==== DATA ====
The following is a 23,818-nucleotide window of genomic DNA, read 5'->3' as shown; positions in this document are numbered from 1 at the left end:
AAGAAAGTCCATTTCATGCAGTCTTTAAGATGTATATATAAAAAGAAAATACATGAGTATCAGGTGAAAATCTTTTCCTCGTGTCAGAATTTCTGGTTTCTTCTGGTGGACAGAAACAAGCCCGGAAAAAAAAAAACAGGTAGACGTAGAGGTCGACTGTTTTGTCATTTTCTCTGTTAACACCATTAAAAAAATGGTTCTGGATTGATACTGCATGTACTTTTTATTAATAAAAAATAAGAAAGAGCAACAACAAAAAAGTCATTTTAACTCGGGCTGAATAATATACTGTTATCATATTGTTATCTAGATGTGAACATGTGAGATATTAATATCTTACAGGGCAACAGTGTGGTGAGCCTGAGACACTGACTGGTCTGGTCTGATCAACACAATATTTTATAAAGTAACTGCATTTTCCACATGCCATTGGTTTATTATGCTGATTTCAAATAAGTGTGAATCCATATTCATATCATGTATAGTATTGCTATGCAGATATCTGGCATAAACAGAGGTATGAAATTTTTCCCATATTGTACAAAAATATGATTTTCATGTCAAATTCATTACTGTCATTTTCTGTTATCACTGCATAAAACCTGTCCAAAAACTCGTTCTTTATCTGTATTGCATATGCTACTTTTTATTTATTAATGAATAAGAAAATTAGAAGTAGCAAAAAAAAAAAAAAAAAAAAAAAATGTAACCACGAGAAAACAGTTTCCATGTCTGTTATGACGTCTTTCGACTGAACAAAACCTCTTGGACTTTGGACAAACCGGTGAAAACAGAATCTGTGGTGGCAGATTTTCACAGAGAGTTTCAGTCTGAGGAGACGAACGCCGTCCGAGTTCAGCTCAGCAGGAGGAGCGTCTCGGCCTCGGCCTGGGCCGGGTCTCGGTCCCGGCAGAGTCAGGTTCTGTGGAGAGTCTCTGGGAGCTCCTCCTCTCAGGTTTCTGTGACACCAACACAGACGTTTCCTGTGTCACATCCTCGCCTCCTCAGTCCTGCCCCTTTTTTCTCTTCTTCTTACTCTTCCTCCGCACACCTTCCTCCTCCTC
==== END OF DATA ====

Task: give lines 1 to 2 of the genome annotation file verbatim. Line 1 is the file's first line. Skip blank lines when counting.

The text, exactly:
The following is a 23,818-nucleotide window of genomic DNA, read 5'->3' as shown; positions in this document are numbered from 1 at the left end:
AAGAAAGTCCATTTCATGCAGTCTTTAAGATGTATATATAAAAAGAAAATACATGAGTATCAGGTGAAAATCTTTTCCTCGTGTCAGAATTTCTGGTTTCTTCTGGTGGACAGAAACAAGCCCGGAAAAAAAAAAACAGGTAGACGTAGAGGTCGACTGTTTTGTCATTTTCTCTGTTAACACCATTAAAAAAATGGTTCTGGATTGATACTGCATGTACTTTTTATTAATAAAAAATAAGAAAGAGCAACAACAAAAAAGTCATTTTAACTCGGGCTGAATAATATACTGTTATCATATTGTTATCTAGATGTGAACATGTGAGATATTAATATCTTACAGGGCAACAGTGTGGTGAGCCTGAGACACTGACTGGTCTGGTCTGATCAACACAATATTTTATAAAGTAACTGCATTTTCCACATGCCATTGGTTTATTATGCTGATTTCAAATAAGTGTGAATCCATATTCATATCATGTATAGTATTGCTATGCAGATATCTGGCATAAACAGAGGTATGAAATTTTTCCCATATTGTACAAAAATATGATTTTCATGTCAAATTCATTACTGTCATTTTCTGTTATCACTGCATAAAACCTGTCCAAAAACTCGTTCTTTATCTGTATTGCATATGCTACTTTTTATTTATTAATGAATAAGAAAATTAGAAGTAGCAAAAAAAAAAAAAAAAAAAAAAAATGTAACCACGAGAAAACAGTTTCCATGTCTGTTATGACGTCTTTCGACTGAACAAAACCTCTTGGACTTTGGACAAACCGGTGAAAACAGAATCTGTGGTGGCAGATTTTCACAGAGAGTTTCAGTCTGAGGAGACGAACGCCGTCCGAGTTCAGCTCAGCAGGAGGAGCGTCTCGGCCTCGGCCTGGGCCGGGTCTCGGTCCCGGCAGAGTCAGGTTCTGTGGAGAGTCTCTGGGAGCTCCTCCTCTCAGGTTTCTGTGACACCAACACAGACGTTTCCTGTGTCACATCCTCGCCTCCTCAGTCCTGCCCCTTTTTTCTCTTCTTCTTACTCTTCCTCCGCACACCTTCCTCCTCCTC